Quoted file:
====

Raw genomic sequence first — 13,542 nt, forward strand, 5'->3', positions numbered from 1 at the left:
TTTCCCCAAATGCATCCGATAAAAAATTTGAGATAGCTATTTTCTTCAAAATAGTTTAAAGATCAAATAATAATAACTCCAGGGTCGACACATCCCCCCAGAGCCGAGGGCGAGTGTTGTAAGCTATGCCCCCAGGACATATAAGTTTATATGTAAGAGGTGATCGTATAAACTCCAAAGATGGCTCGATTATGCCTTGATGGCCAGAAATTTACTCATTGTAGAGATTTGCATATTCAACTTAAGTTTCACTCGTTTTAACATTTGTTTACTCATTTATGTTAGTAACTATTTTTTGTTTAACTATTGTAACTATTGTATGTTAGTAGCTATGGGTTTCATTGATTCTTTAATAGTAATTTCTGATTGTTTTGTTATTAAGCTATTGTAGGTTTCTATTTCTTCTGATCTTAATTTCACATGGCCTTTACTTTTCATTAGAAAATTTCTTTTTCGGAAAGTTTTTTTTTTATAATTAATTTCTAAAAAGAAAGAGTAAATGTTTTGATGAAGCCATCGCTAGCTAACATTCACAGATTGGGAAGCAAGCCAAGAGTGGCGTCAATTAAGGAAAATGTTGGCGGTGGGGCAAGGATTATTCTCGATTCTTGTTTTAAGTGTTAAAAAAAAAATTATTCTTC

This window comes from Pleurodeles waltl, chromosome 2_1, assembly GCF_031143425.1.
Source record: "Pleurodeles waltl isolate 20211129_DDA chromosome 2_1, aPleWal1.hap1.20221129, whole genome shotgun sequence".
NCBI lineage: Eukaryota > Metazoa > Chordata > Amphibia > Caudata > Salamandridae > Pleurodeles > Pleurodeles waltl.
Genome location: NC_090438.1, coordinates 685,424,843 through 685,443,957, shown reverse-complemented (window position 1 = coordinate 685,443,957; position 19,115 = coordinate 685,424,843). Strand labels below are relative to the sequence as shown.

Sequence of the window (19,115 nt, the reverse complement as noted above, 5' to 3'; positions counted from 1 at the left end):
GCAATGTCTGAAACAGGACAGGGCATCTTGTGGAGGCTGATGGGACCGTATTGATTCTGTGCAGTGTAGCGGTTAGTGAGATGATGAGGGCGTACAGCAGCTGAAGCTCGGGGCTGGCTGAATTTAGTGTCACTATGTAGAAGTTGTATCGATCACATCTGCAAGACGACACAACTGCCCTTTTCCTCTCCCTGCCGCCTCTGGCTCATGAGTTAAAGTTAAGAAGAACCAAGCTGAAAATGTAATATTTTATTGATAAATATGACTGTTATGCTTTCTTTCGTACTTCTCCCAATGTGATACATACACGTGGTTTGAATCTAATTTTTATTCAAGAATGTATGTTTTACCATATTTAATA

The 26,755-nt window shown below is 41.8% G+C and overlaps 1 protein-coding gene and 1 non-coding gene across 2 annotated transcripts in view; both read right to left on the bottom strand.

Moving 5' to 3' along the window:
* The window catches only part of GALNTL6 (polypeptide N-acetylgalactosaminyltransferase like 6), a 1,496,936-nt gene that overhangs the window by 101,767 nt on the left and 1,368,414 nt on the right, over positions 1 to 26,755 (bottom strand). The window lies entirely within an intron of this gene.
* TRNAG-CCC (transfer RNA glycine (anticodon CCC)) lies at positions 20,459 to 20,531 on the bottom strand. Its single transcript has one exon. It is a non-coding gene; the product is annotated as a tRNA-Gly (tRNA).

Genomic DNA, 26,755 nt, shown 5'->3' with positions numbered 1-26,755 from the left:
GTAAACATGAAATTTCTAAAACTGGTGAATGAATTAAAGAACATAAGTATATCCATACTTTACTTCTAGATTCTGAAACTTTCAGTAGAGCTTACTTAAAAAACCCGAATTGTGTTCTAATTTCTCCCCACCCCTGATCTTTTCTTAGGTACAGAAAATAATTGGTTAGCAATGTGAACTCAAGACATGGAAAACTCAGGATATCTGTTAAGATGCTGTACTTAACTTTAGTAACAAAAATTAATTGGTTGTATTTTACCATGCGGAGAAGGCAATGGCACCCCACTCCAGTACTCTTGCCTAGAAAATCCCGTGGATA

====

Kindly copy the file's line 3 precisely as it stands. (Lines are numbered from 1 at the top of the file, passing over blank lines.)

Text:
This window comes from Pleurodeles waltl, chromosome 2_1, assembly GCF_031143425.1.